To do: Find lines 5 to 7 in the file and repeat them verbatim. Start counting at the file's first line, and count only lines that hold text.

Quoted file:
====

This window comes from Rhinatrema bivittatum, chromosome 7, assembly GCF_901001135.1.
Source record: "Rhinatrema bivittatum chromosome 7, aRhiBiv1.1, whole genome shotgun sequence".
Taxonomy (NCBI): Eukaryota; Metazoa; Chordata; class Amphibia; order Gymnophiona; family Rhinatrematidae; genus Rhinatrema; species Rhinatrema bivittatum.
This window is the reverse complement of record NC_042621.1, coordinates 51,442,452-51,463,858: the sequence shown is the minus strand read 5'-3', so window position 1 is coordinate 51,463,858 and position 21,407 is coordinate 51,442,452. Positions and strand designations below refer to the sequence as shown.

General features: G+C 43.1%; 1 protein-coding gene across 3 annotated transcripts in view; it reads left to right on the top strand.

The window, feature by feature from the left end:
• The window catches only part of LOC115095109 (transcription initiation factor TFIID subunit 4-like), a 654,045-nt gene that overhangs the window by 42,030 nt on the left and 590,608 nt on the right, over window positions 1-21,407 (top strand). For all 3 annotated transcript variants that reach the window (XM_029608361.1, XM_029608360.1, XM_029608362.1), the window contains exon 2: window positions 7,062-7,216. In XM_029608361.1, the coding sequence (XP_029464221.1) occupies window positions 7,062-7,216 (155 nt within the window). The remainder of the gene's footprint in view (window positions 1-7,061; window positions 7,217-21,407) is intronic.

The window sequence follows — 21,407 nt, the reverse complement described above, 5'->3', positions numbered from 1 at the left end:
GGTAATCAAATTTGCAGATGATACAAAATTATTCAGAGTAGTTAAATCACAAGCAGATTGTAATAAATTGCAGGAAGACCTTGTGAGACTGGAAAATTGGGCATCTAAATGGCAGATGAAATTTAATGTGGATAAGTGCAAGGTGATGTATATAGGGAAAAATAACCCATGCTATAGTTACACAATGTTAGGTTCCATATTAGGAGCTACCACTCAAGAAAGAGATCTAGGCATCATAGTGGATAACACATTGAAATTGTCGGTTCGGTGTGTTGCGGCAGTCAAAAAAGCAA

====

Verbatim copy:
General features: G+C 43.1%; 1 protein-coding gene across 3 annotated transcripts in view; it reads left to right on the top strand.

The window, feature by feature from the left end:
• The window catches only part of LOC115095109 (transcription initiation factor TFIID subunit 4-like), a 654,045-nt gene that overhangs the window by 42,030 nt on the left and 590,608 nt on the right, over window positions 1-21,407 (top strand). For all 3 annotated transcript variants that reach the window (XM_029608361.1, XM_029608360.1, XM_029608362.1), the window contains exon 2: window positions 7,062-7,216. In XM_029608361.1, the coding sequence (XP_029464221.1) occupies window positions 7,062-7,216 (155 nt within the window). The remainder of the gene's footprint in view (window positions 1-7,061; window positions 7,217-21,407) is intronic.